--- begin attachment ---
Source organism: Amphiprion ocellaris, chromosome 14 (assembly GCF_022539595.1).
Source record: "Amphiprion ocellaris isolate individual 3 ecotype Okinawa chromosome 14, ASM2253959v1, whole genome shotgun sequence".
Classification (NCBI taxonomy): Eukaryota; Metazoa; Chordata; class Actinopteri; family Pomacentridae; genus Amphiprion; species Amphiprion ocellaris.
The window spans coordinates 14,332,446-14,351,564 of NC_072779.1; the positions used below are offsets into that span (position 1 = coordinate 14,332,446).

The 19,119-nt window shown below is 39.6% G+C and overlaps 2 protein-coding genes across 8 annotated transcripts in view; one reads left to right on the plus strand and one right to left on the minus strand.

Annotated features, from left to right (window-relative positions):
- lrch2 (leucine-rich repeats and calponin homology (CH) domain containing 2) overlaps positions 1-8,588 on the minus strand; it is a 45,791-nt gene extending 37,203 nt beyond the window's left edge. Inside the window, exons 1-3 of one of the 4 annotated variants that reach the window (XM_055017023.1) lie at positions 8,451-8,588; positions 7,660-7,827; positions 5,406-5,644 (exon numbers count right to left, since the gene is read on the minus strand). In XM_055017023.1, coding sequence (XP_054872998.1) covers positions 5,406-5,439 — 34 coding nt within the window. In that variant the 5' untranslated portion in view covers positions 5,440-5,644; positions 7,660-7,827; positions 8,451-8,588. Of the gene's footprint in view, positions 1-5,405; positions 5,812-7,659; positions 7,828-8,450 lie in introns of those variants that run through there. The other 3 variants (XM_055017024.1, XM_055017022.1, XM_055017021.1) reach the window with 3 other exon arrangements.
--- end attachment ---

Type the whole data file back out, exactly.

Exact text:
Source organism: Amphiprion ocellaris, chromosome 14 (assembly GCF_022539595.1).
Source record: "Amphiprion ocellaris isolate individual 3 ecotype Okinawa chromosome 14, ASM2253959v1, whole genome shotgun sequence".
Classification (NCBI taxonomy): Eukaryota; Metazoa; Chordata; class Actinopteri; family Pomacentridae; genus Amphiprion; species Amphiprion ocellaris.
The window spans coordinates 14,332,446-14,351,564 of NC_072779.1; the positions used below are offsets into that span (position 1 = coordinate 14,332,446).

The 19,119-nt window shown below is 39.6% G+C and overlaps 2 protein-coding genes across 8 annotated transcripts in view; one reads left to right on the plus strand and one right to left on the minus strand.

Annotated features, from left to right (window-relative positions):
- lrch2 (leucine-rich repeats and calponin homology (CH) domain containing 2) overlaps positions 1-8,588 on the minus strand; it is a 45,791-nt gene extending 37,203 nt beyond the window's left edge. Inside the window, exons 1-3 of one of the 4 annotated variants that reach the window (XM_055017023.1) lie at positions 8,451-8,588; positions 7,660-7,827; positions 5,406-5,644 (exon numbers count right to left, since the gene is read on the minus strand). In XM_055017023.1, coding sequence (XP_054872998.1) covers positions 5,406-5,439 — 34 coding nt within the window. In that variant the 5' untranslated portion in view covers positions 5,440-5,644; positions 7,660-7,827; positions 8,451-8,588. Of the gene's footprint in view, positions 1-5,405; positions 5,812-7,659; positions 7,828-8,450 lie in introns of those variants that run through there. The other 3 variants (XM_055017024.1, XM_055017022.1, XM_055017021.1) reach the window with 3 other exon arrangements.